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The 15-gigabyte iPod introduced April 28 with a couple of cousins,
one bigger and one smaller, is impressive. It can hold and play back
thousands of songs, can perform somewhat like my Palm Pilot, is
formattable for either PCs or Macs, and is impossibly sleek and light.

I would probably want to run out and get myself one, if not for one
thing: I have a 10-gigabyte model from the line's first generation, and
it's better. After 10 days testing an Apple Corp. loaner, I can only
vouch for the first half of that American ideal, "new and improved."

Conditioned by decades of corporate marketeers, we demand that
standard, and it's usually not a problem: Most products could stand
some improving. Undoubtedly the iPod, already acclaimed as the best of
its type, could get better, too. But so far, it hasn't.

It is a given that "new and improved" requires "more," but these
designers gave more of the wrong thing. The largest of the new models
is said to hold up to 7,500 songs, which is impressive but also
preposterous. My home computer's iTunes, the Macintosh desktop
music-management and playback software that so seamlessly meshes with
iPod, has "only" 4,583 songs, and I've been stocking it with the zeal
of an unmarried hobbyist for almost a year. I could have more, but I've
already ripped every CD in my collection of 500 that has even one song
I want to hear.

When I decided I should try to listen at least once to the 3,200 or
so songs from the group that I like, it took me nine months! When I
went on vacation for a week, able to carry "only" 1,500 songs, I
returned having barely ruffled the stack, despite plenty of flight and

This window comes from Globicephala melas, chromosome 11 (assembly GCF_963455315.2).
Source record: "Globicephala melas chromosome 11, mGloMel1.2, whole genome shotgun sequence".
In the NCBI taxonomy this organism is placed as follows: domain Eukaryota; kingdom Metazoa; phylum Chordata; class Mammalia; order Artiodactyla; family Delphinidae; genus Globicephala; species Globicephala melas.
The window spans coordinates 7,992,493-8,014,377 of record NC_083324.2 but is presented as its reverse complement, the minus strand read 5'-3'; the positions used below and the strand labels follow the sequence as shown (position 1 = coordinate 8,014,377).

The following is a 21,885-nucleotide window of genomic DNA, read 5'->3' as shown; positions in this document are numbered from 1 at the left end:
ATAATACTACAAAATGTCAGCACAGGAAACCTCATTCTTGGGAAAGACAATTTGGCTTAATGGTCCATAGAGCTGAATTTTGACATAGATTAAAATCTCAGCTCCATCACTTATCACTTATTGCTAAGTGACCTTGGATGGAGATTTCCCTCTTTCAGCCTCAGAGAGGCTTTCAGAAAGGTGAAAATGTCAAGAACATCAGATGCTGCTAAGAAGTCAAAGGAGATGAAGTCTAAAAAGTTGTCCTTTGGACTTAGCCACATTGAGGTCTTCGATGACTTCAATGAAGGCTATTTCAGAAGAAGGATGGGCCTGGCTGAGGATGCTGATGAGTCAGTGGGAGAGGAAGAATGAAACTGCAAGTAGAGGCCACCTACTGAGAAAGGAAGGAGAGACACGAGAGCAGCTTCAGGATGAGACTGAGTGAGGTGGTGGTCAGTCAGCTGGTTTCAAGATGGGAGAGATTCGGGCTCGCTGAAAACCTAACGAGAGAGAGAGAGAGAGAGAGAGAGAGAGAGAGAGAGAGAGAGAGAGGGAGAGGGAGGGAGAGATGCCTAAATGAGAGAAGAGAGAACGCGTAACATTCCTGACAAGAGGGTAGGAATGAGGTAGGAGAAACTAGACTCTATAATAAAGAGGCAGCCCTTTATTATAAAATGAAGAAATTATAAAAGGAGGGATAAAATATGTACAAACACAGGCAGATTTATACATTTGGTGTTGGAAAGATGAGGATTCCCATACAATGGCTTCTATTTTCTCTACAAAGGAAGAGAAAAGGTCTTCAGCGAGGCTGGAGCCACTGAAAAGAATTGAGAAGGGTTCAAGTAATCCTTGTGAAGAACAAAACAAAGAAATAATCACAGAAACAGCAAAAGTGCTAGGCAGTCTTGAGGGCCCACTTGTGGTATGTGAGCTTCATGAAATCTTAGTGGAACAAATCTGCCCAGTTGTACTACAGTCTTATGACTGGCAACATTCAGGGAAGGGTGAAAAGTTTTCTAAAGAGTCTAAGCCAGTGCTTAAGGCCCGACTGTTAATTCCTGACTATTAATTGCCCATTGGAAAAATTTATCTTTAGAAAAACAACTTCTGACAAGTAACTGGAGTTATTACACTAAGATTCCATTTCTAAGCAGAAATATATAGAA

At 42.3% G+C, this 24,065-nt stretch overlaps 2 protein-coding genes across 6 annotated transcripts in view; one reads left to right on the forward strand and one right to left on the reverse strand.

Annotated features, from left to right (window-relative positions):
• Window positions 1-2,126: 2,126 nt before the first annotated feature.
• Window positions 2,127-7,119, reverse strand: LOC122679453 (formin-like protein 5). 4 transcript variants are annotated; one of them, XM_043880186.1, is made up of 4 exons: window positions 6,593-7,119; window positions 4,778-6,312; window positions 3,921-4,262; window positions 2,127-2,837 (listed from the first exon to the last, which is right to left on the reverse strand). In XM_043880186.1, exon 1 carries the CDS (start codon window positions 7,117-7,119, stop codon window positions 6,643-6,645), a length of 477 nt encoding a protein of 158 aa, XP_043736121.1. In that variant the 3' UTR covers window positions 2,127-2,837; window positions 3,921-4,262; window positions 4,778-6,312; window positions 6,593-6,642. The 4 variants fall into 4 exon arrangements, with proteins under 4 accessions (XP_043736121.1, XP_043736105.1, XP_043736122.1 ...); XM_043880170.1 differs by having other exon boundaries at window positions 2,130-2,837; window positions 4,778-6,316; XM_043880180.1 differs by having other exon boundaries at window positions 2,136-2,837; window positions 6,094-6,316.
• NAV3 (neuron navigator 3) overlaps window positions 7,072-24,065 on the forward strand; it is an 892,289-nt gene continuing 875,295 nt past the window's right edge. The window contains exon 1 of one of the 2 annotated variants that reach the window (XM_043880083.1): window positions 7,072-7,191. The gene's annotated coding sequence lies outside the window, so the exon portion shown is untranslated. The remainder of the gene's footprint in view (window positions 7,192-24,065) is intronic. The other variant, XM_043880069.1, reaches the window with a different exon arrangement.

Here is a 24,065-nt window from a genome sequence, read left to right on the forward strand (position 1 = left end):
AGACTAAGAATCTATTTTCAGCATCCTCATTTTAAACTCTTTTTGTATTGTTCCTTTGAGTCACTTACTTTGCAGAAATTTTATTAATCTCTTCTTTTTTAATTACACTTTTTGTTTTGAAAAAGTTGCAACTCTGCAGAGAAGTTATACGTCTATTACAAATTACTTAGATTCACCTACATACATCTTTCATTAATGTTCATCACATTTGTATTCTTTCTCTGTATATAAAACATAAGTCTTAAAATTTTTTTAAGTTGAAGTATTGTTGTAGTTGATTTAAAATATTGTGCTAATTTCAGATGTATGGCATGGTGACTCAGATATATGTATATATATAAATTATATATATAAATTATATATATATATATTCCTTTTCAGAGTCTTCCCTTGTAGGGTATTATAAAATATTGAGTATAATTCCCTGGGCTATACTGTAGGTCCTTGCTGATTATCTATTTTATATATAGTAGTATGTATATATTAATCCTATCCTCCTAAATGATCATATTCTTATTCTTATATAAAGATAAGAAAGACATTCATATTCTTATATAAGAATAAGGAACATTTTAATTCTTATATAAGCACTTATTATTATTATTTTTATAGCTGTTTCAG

drive time. Sure, I had the freedom of options, and I reveled in it,
but the law of diminishing returns had been invoked long before the new
iPods appeared.

What I want more of is battery capacity. But in service of sleek,
they reduced it from 10 hours' time to 8! What good is a gizmo that
holds even, say, 100,000 songs if it's always needing more juice to let
them out?

Here are some other reasons that give pause before purchasing:

* Most iPod add-ons that I bought, such as the cord that lets me
charge it while driving, won't work with the new models. The same goes
for the Griffin iTrip, a highly praised peripheral that sends iPod
output to FM radio, allowing playback on a car radio or home stereo.
Even the basic Firewire cable no longer fits.

* It seems almost silly to say, but I had trouble handling the
little sucker, not because it is smaller but because of its new layout.
Previously, all the functions were performed by a center button and a
shuttle wheel circled by four bars. Now the bars are hypersensitive
buttons aligned between wheel and display window, and I accidentally
triggered functions I didn't want - usually ending what I was listening
to - often enough to make me think it wasn't just an issue of growing

* My friend Doug, even an earlier adopter than I, owns the 15- gig
model I've been testing. He says he has to reset his player once or
twice a day, and points to discussion pages at that
reveal plenty of other buyers with the same or similar problems. Apple
spokeswoman Lara Vacante says the company is aware of the problem but
won't discuss it.

I won't be surprised if one day I own one of these. Even a slightly
less likable iPod is still better than its peers. But the satisfaction
of having the best will always be tempered by the memory that it was